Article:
• Using your previous analysis, state how each of the following variables changes in the long run (increase/decrease/no change relative to their initial values at point A): India’s interest rate iRs, ERs/\$, , and India’s price level PIN.
• Explain how overshooting applies to this situation.

### Question 15.3

3. Is overshooting (in theory and in practice) consistent with purchasing power parity? Consider the reasons for the usefulness of PPP in the short run versus the long run and the assumption we’ve used in the asset approach (in the short run versus the long run). How does overshooting help to resolve the empirical behavior of exchange rates in the short run versus the long run?

### Question 15.4

4. Use the money market and FX diagrams to answer the following questions. This question considers the relationship between the euro (€) and the U.S. dollar (\$). The exchange rate is in U.S. dollars per euro, E\$/€. Suppose that with financial innovation in the United States, real money demand in the United States decreases. On all graphs, label the initial equilibrium point A.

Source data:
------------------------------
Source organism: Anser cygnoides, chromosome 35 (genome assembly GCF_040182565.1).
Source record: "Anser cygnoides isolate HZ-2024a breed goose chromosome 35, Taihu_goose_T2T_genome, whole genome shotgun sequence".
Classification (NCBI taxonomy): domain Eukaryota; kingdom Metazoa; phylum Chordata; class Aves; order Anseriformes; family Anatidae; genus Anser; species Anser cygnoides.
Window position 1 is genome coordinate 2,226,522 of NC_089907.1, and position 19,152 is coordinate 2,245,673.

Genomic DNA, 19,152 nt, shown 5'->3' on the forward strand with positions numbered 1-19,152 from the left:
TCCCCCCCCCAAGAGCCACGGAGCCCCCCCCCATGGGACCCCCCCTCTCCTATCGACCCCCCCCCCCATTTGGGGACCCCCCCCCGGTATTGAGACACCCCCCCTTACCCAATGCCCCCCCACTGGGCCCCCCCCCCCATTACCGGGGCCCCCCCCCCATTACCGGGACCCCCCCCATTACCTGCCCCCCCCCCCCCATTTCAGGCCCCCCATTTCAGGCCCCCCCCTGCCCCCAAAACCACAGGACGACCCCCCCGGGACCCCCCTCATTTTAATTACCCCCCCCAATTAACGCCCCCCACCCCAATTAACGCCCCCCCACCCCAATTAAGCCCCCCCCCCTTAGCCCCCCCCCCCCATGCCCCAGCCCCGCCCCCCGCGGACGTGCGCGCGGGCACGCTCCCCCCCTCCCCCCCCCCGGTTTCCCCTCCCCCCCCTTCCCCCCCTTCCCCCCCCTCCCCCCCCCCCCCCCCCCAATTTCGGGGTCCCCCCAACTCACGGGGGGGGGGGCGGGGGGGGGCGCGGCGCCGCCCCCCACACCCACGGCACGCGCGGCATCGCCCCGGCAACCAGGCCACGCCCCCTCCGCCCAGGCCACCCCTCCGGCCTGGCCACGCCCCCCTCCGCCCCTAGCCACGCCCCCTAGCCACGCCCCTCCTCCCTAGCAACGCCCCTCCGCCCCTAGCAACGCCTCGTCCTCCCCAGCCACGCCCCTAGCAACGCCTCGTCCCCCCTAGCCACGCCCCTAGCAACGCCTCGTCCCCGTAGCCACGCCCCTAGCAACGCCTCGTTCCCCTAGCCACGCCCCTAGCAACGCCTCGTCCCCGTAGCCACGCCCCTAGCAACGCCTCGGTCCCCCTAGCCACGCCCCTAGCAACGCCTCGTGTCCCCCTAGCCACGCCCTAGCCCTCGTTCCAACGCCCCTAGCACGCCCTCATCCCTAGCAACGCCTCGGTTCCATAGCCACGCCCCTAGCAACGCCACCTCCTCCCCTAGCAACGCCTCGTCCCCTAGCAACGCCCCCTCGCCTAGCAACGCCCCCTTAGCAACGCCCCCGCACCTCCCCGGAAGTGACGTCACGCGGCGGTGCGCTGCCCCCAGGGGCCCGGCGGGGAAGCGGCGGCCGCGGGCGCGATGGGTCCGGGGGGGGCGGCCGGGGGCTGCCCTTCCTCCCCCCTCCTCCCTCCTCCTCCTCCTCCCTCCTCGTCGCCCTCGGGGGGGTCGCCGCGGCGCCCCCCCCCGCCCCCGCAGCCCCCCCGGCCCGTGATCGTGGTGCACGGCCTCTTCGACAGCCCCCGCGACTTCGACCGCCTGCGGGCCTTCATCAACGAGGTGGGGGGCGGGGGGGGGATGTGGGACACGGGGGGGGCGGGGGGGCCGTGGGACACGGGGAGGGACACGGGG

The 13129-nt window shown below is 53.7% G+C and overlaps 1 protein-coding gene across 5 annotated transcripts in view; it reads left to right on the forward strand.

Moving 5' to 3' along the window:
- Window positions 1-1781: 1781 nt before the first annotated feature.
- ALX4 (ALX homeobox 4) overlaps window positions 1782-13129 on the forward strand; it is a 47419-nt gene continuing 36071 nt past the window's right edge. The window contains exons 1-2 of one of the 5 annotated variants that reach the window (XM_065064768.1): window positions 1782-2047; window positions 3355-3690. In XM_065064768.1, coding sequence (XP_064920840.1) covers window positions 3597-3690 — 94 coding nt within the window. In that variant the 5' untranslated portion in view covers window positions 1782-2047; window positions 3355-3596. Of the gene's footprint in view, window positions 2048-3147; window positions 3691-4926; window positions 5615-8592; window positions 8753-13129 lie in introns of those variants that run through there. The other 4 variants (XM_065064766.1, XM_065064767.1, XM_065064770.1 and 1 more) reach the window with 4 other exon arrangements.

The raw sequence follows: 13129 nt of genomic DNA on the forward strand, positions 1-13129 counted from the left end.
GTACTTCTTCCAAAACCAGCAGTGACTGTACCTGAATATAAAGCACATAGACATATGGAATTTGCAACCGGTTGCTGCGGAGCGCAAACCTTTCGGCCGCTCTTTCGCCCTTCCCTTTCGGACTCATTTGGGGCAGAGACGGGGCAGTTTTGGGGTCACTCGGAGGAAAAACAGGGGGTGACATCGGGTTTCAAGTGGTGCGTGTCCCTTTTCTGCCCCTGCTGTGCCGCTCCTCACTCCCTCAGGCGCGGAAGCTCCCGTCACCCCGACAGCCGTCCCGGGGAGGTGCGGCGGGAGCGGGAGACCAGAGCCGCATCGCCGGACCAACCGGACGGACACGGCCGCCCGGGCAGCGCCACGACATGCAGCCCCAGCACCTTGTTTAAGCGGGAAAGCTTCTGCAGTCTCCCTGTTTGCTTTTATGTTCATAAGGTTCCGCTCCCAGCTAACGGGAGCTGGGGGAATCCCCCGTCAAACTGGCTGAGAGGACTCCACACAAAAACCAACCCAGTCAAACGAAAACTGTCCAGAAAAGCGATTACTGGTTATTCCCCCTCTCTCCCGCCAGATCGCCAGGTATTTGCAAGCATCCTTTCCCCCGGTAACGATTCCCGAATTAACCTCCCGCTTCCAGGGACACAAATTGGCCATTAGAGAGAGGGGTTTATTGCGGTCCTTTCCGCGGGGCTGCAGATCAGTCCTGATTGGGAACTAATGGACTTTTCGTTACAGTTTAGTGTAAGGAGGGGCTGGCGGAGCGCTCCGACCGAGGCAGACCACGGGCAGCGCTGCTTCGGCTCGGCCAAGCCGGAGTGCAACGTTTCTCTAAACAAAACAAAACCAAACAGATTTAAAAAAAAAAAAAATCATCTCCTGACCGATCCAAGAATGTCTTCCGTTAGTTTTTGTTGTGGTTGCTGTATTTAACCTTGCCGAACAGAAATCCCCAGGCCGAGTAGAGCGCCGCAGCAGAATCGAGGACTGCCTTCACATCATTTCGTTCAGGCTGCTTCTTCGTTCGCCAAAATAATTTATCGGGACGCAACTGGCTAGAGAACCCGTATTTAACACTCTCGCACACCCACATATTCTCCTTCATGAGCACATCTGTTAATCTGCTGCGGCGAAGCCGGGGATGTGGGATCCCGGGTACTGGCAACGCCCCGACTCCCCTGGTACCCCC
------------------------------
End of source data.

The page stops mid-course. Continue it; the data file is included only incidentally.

• Assume this change in U.S. real money demand is temporary. Using the FX/money market diagrams, illustrate how this change affects the money and FX markets. Label your short-run equilibrium point B and your long-run equilibrium point C.
• Assume this change in U.S. real money demand is permanent. Using a new diagram, illustrate how this change affects the money and FX markets. Label your short-run equilibrium point B and your long-run equilibrium point C.
• Illustrate how each of the following variables changes over time in response to a permanent reduction in real money demand: nominal money supply MUS, price level PUS, real money supply MUS/PUS, U.S. interest rate i\$, and the exchange rate E\$/€.

155

### Question 15.5